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  • noun Plural form of granger.


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  • There came to her, now and again, gentle old ranchers -- "grangers," they would be called -- and shy boys from the farms, but for the most part the men she saw embittered her, and she kept out of their sight as much as possible.

    Cavanaugh: Forest Ranger A Romance of the Mountain West Hamlin Garland 1900

  • A Texas congressman introduced a bill in the House of Representatives, but the grangers and the railroads opposed it firmly, and the northwestern cattlemen gave it no support.


  • In 1884, cattlemen from the range country suddenly became so concerned over the rapid extension of fences and the growing power of the grangers that they gathered for a convention in St. Louis.


  • "You might think the boys were a lot of grangers after a dry spell, from the way they're praying for rain," remarked Billy, as for the hundredth time he scanned the sky.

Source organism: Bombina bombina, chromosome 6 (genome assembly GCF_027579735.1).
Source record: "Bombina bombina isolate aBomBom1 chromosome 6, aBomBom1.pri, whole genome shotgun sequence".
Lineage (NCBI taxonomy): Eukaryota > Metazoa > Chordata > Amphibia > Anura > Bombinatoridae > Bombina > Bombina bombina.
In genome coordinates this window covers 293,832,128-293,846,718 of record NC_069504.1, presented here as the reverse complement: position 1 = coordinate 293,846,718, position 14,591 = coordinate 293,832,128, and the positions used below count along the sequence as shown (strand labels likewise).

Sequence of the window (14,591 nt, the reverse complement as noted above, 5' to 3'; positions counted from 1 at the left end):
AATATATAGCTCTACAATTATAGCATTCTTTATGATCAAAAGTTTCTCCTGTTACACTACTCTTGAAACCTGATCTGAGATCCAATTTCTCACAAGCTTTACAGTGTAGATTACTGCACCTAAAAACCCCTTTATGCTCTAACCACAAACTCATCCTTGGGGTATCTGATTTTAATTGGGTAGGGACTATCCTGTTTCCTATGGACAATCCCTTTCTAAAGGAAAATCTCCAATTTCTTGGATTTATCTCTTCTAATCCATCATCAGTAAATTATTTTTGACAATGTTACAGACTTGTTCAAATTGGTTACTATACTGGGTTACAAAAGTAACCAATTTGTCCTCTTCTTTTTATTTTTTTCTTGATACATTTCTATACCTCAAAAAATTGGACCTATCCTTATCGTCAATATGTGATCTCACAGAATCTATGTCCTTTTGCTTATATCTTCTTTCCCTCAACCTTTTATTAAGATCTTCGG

Army Boys in the French Trenches Or, Hand to Hand Fighting with the Enemy Homer Randall

  • Morgan with an expression of insolence such as might well warrant the belief that he held feud with all grangers and made their discomfiture, dislodgment, and extermination the chief business of his life.

    Trail's End George W. Ogden

  • To it flocked miners from their dusky, pine-clad gorges in the north, grangers from the then new farming settlement in the Montezuma Valley, cowboys from Blue Mountain, the

    The Red-Blooded Heroes of the Frontier Edgar Beecher Bronson

  • The Republicans and Greenbackers made a most humble bow to the grangers, but woman suffrage did not get much help.

    Debate on Woman Suffrage in the Senate of the United States, 2d Session, 49th Congress, December 8, 1886, and January 25, 1887 Various

  • So give it up to the grangers and strike out for the west.

    Cowboy Songs and Other Frontier Ballads Various

  • "All this is mine and don't you come a-nigh me!" bawled the cowman when the nesters or grangers began to make their appearance.

    The Free Range Francis William Sullivan 1925

  • We, grangers and cowboys alike, have opened a new land; and we are the pioneers, and as we shape the course of the stream near its head, our efforts have infinitely more effect, in bending it in any given direction, than they would have if they were made farther along.

    Roosevelt in the Bad Lands Hermann Hagedorn 1923


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